Colorado – a state known for its breathtaking natural beauty and unparalleled outdoor adventures. Nestled in the heart of the Rocky Mountains, it’s an ideal destination for hiking, skiing, camping and more. And did you know? Colorado has the highest average elevation of any U.S. state, with Denver (the capital), perched a mile above sea level. I could go on and on about the wonders of this amazing state, but I’d like to touch on Senate Bill 22-099 and the impact it will have on the background screening industry.
Colorado is gearing up to join the Clean Slate movement. Spearheaded by the Colorado Clean Slate Coalition, this initiative aims to address workforce shortages and minimize barriers to employment for individuals with criminal records. With the introduction and signing of Senate Bill 22-099 by Governor Jared Polis in May 2022, the state is taking steps in transforming its legislation and offering a fresh start to countless job seekers by automatically sealing records if certain conditions are met. This adds Colorado to the growing list of other states that allow for automatic expungement or sealing of records, including Michigan, California, New Jersey, Pennsylvania, and more.
This change will inevitably impact those who conduct criminal background checks in Colorado as it brings forth key changes to the way consumer reporting agencies (CRAs) handle sealed and expunged records. No need to fear, there is ample time to prepare as these changes will not go into effect until July 1, 2024. However, it’s never too soon to get informed, so let’s dig in.
Details of Colorado’s Clean Slate Law
Senate Bill 22-099 amends sections within Chapter 276 of Colorado Legislature.
Section 1 of 5-18-105 mandates that CRAs exclude such records from consumer reports, except in cases where state or federal statutes, rules, or regulations require their consideration.
Additionally, Section 3 of 13-3-117 outlines the criteria for eligibility in the record sealing process. The State Court Administrator is responsible for compiling a list of eligible convictions, including civil infractions, petty offenses, misdemeanors, and eligible felonies. The timeframes for eligibility are as follows:
- Civil Infractions: Cases with final disposition recorded within the court four years prior.
- Petty Offenses or Misdemeanors: Cases with final disposition recorded within the court seven years prior.
- Eligible Felonies: Cases with final disposition recorded within the court or all proceedings, supervision, or release of the defendant completed, provided ten years have passed.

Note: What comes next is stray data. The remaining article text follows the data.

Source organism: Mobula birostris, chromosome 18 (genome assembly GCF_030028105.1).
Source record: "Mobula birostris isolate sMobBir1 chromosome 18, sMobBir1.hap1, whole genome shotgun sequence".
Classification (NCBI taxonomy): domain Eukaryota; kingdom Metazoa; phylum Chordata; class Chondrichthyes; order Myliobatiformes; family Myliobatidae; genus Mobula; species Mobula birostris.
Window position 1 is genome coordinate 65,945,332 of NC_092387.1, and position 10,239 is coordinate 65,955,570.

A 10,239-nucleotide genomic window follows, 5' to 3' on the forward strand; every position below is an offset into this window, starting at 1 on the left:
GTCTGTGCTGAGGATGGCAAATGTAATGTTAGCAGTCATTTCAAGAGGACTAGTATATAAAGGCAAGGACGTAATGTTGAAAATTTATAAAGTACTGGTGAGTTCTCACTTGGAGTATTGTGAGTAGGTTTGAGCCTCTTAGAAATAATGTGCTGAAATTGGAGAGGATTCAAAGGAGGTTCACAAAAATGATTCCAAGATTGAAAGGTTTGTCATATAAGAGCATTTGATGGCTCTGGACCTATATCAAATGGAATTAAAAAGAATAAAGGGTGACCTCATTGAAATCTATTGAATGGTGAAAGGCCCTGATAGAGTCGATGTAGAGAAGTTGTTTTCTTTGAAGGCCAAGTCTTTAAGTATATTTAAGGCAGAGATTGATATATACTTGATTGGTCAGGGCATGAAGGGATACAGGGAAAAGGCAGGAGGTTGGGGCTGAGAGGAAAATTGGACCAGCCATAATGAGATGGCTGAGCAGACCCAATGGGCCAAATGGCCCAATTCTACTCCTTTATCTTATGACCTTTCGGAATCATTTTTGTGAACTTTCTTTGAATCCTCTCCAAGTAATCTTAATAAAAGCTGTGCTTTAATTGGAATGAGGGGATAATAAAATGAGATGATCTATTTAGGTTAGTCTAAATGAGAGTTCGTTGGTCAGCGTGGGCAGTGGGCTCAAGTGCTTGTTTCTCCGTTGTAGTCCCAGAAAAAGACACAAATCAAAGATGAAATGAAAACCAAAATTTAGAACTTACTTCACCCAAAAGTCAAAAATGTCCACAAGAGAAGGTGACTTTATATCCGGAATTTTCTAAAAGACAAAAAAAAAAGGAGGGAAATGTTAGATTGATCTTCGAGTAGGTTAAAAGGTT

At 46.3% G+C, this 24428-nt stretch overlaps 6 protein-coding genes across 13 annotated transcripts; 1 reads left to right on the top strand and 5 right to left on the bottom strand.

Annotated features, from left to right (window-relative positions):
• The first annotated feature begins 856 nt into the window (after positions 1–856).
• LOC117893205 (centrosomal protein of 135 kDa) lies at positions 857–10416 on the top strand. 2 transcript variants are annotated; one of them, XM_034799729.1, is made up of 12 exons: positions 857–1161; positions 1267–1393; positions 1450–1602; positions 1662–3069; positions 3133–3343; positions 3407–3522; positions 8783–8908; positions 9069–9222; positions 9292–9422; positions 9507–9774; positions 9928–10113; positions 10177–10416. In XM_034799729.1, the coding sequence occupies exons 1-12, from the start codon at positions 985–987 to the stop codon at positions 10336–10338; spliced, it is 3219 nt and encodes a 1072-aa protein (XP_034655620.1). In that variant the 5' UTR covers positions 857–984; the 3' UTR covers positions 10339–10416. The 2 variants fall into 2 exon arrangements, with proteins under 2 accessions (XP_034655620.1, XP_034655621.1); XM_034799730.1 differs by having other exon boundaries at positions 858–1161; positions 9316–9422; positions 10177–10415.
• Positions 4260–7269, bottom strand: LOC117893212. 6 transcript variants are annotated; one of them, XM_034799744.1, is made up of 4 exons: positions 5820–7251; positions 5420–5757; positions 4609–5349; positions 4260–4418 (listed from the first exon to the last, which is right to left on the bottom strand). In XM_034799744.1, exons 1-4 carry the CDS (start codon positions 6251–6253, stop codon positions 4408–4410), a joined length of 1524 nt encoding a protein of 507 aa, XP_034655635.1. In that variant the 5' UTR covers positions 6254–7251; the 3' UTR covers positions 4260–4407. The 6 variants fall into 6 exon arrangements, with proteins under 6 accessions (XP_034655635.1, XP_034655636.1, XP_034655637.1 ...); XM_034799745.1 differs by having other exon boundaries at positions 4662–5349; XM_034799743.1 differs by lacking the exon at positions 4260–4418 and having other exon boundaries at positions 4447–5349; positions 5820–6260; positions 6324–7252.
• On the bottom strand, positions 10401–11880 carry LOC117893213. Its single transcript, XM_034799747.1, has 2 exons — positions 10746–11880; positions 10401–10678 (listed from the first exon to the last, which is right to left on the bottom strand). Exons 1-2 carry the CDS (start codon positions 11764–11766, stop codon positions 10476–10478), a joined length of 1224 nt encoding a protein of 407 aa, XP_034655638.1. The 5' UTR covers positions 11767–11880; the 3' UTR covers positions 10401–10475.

Beginning July 1, 2024, the State Court Administrator shall compile the list of eligible offenses on a quarterly basis for misdemeanor, petty offenses, civil infractions, and drug convictions.
Beginning July 1, 2025, the State Court Administrator shall add eligible felony convictions to this quarterly compiled list.
During this quarterly process, the State Court Administrator, in collaboration with the District Attorneys, will prepare a final list of civil infractions, non-objected misdemeanors, and non-objected eligible felony cases. This final list will be sent to the chief judge for the judicial district of the case. Within fourteen days of receiving the final list from the State Court Administrator, the courts in that judicial district will enter the sealing orders. All orders for sealing records will be forwarded to the Colorado Bureau of Investigation by the State Court Administrator.
This bill expands the number of cases eligible for automatic sealing of records. It expands cases eligible beyond the original House Bill 21-1214 that was designed to seal certain drug related cases. Cases that will not be considered will fall under the ‘Victims’ Rights Act’, such as listed certain violent crimes and sex offenses. This will increase the number of cases eligible and will allow the defendant to have their case automatically sealed without having to pursue a ‘petition to court’ process. It is estimated that nearly 1.3 million people may begin to see their records sealed in this process.
What CRAs Should Keep in Mind
While this bill offers significant benefits to individuals with criminal records, it also has implications for CRAs and their End Users. Beginning in July 2024, we will see a surge in cases below the felony level that will be automatically sealed. This could cause discrepancies in reporting as some of these newly sealed cases may have been previously available to report. Subsequently, the felony level audit and eligibility process will commence in 2025, adding another layer of sealed cases that CRAs need to consider. As outlined in Chapter 276, 13-3-117, this process will be repeated annually.
As Colorado prepares to implement these reforms, it is essential that CRAs familiarize themselves with the amended legislation and update their systems accordingly to ensure compliance and provide accurate consumer reports.
If you have questions regarding this change or any questions about conducting background checks in Colorado, don’t hesitate to reach out to our team of experts.